2. Everyone’s preferences are different, including your baby’s. I may love coffee ice cream and think that every man, woman, and child should be schooled in its awesomeness, but you know what? It’s not the favorite ice cream in each state (I know, hard to believe right?!). Clearly this means that everyone else is wrong people are different. And that’s okay. Similarly, some babies might love sitting in a high chair while others will refuse to sit anywhere else other than your lap. Many times, we won’t know what a baby likes (or doesn’t like) until he or she is here. And then said baby will let us know, very, very loudly in the most drill sergeant like way. Or maybe the baby will just be a chill, go-with-the-flow-bro surfer baby.  Point is, we won’t be able to predict what any given human will like or not like with 100% accuracy. So, you just do you, man and take your cues from baby.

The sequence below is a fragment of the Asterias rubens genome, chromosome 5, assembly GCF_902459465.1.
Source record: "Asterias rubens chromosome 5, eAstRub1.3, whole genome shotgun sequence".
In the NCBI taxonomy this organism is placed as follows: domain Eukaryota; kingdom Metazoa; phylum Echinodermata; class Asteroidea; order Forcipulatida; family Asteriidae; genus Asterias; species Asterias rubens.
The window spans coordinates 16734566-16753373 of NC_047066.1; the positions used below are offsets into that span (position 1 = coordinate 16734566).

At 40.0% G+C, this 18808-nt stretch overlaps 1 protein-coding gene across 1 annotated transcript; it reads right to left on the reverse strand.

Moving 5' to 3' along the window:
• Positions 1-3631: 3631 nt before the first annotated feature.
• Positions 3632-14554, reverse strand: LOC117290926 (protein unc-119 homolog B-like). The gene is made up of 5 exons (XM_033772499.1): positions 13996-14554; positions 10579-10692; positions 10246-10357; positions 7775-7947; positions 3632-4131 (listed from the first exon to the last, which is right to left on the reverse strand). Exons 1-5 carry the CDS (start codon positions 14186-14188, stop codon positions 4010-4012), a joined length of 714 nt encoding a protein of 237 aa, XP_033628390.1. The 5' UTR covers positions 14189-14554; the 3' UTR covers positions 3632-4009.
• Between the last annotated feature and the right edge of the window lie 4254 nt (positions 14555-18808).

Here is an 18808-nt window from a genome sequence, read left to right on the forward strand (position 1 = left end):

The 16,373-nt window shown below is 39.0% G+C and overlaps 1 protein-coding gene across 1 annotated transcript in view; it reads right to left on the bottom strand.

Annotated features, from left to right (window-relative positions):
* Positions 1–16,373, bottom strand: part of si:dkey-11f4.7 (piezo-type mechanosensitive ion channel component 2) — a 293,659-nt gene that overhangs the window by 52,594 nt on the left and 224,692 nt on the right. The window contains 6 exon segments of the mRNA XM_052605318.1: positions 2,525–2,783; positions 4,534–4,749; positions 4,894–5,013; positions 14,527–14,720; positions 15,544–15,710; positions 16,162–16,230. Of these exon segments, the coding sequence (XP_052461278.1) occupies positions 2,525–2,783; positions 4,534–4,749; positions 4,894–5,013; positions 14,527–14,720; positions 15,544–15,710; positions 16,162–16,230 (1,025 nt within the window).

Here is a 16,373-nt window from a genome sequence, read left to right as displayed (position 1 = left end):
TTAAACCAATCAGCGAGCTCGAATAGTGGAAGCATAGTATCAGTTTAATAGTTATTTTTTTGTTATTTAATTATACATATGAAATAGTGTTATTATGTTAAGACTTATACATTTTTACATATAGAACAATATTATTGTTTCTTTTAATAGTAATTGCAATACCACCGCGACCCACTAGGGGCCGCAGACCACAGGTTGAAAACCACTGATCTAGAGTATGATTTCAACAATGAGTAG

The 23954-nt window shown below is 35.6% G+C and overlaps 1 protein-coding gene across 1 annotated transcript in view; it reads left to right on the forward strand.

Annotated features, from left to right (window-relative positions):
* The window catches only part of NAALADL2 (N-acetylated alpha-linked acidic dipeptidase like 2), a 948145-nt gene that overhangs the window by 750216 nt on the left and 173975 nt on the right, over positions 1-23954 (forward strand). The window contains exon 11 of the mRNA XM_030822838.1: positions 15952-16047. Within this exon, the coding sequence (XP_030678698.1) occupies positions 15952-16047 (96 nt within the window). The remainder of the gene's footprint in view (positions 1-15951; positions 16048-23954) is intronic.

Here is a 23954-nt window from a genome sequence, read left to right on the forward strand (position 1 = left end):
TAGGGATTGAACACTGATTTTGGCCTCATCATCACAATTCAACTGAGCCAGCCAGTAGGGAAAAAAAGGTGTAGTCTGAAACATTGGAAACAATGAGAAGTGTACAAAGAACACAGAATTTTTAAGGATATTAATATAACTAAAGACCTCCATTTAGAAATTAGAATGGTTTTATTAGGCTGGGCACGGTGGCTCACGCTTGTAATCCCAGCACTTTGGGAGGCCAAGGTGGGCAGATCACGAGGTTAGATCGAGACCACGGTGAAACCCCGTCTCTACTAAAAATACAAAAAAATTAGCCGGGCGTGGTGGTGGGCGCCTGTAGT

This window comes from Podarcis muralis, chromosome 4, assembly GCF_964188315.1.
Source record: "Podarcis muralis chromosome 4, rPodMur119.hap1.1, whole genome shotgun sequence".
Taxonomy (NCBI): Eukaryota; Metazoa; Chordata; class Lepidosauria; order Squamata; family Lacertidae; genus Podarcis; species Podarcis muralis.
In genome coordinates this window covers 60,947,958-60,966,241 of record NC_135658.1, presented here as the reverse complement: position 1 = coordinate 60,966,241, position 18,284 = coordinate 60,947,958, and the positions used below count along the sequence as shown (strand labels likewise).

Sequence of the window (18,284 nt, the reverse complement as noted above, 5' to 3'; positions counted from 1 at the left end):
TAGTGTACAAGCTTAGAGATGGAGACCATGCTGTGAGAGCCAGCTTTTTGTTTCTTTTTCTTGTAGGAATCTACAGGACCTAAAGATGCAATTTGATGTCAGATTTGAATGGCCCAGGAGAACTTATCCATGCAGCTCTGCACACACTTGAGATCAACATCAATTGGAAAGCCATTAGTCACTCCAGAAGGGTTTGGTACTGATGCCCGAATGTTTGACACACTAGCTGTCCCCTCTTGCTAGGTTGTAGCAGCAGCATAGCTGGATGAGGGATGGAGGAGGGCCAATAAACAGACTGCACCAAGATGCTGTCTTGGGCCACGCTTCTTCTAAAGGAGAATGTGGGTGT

3. There is almost always someone who is raising a kid with less than what you have. Like this couple who went backpacking for 6 months with their baby across Asia. I know, Holy Macau is right. Can we just pause here to appreciate how truly awesome this couple is for running around Asia with all their belongings and their baby on their back. For six months. So. Cool.
    Now, I’m not going to go all Unicef on you, but we also should take a moment to appreciate how fortunate we are that we are even discussing needs verses wants around baby registry advice online, which means that we are probably on the wealthier, more educated side of the Digital Divide (statistically speaking). If acknowledging this makes you feel emotional or uncomfortable, go out and do some good for others by donating your time, money, or both.